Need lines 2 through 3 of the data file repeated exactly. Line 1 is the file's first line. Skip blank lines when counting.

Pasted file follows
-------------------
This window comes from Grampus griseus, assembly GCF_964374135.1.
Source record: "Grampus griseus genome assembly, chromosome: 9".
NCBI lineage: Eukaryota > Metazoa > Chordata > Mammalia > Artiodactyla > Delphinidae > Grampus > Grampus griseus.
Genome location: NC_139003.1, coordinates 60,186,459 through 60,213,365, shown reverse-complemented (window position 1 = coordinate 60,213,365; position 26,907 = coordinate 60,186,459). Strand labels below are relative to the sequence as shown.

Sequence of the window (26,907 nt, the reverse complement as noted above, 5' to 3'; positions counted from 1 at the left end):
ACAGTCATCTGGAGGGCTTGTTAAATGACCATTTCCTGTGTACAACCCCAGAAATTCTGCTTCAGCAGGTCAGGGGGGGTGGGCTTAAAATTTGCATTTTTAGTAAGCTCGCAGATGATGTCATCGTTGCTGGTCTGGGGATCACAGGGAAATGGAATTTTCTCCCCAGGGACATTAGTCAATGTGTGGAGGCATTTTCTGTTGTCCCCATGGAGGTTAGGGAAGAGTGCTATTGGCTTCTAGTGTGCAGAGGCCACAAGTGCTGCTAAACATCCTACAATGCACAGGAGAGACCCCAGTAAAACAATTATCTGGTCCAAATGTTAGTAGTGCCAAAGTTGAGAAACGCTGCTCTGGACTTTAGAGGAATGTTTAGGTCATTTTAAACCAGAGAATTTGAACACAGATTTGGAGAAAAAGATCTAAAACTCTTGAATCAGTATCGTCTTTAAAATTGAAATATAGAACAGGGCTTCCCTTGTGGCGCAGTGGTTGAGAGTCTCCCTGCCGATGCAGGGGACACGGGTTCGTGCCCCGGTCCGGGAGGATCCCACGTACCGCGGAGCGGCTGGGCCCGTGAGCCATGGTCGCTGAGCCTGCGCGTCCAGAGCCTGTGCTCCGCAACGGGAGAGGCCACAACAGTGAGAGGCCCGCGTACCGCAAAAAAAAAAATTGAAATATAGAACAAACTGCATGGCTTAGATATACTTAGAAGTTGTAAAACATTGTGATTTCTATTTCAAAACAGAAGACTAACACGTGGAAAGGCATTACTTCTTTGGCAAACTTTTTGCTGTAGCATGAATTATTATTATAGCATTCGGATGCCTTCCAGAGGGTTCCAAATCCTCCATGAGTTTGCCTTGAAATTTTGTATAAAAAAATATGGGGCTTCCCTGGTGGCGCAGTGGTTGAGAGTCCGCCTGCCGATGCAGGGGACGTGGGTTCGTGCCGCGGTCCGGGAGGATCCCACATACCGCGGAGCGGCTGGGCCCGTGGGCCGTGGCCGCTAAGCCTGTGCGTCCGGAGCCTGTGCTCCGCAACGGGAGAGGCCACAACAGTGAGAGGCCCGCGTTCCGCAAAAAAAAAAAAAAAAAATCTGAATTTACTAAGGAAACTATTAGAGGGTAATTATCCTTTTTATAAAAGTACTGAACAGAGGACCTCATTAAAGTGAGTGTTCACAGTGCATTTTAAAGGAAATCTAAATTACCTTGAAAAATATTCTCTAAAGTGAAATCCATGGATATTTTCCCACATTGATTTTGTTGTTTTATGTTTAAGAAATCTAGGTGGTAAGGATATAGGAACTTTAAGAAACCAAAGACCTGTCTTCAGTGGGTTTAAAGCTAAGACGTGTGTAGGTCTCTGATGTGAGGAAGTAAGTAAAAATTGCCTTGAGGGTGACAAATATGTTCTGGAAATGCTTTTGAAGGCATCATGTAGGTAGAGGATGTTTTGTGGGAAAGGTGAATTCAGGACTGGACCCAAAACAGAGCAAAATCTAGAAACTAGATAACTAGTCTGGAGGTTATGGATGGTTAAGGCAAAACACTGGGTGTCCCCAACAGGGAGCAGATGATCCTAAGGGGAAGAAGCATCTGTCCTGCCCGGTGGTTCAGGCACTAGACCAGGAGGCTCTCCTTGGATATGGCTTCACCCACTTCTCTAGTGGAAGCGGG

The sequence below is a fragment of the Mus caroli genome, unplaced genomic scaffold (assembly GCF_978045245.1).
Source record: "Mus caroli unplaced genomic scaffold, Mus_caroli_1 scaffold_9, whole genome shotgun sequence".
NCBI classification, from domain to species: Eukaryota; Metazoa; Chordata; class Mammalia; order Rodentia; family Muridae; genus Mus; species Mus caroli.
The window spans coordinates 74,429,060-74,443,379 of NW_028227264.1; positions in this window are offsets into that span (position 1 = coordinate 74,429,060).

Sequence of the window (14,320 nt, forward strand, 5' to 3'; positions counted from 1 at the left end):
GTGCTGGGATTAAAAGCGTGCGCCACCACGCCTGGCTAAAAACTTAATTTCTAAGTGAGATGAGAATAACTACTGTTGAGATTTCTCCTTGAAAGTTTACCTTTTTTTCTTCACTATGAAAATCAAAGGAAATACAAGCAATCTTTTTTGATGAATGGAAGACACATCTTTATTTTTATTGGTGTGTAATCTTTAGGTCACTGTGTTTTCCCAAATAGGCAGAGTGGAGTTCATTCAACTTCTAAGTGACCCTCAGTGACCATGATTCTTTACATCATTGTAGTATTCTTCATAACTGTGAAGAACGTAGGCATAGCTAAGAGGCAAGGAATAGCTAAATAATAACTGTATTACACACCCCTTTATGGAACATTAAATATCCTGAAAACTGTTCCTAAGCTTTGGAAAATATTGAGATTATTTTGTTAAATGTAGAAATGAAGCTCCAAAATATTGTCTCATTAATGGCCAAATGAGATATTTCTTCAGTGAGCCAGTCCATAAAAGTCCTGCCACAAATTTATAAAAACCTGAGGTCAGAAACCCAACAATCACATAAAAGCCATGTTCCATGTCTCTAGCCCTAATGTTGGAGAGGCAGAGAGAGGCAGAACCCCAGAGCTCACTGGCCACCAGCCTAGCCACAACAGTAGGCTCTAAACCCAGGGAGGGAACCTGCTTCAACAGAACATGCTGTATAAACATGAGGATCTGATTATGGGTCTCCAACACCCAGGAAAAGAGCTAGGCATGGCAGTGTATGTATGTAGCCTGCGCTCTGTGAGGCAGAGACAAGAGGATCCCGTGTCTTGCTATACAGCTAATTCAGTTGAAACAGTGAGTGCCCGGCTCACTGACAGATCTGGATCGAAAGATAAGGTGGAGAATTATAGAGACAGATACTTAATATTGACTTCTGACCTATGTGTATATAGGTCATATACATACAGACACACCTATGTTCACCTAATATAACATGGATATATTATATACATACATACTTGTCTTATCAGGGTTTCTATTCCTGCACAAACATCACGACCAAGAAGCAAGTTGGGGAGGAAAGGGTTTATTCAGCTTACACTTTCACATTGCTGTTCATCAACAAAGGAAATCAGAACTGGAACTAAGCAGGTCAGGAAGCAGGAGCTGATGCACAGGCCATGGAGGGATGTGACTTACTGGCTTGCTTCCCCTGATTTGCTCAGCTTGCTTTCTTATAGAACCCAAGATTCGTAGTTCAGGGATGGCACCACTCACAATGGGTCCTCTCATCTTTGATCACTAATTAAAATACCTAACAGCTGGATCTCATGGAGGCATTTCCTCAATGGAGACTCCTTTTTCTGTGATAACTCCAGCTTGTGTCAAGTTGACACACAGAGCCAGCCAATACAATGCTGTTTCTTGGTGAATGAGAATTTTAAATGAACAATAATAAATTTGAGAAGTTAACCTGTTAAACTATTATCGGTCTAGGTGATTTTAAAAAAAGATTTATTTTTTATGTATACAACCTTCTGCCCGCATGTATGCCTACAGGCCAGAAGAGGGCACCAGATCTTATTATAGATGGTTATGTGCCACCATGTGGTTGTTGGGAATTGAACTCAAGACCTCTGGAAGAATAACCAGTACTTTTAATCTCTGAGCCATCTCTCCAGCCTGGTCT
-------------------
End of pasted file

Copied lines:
Source record: "Grampus griseus genome assembly, chromosome: 9".
NCBI lineage: Eukaryota > Metazoa > Chordata > Mammalia > Artiodactyla > Delphinidae > Grampus > Grampus griseus.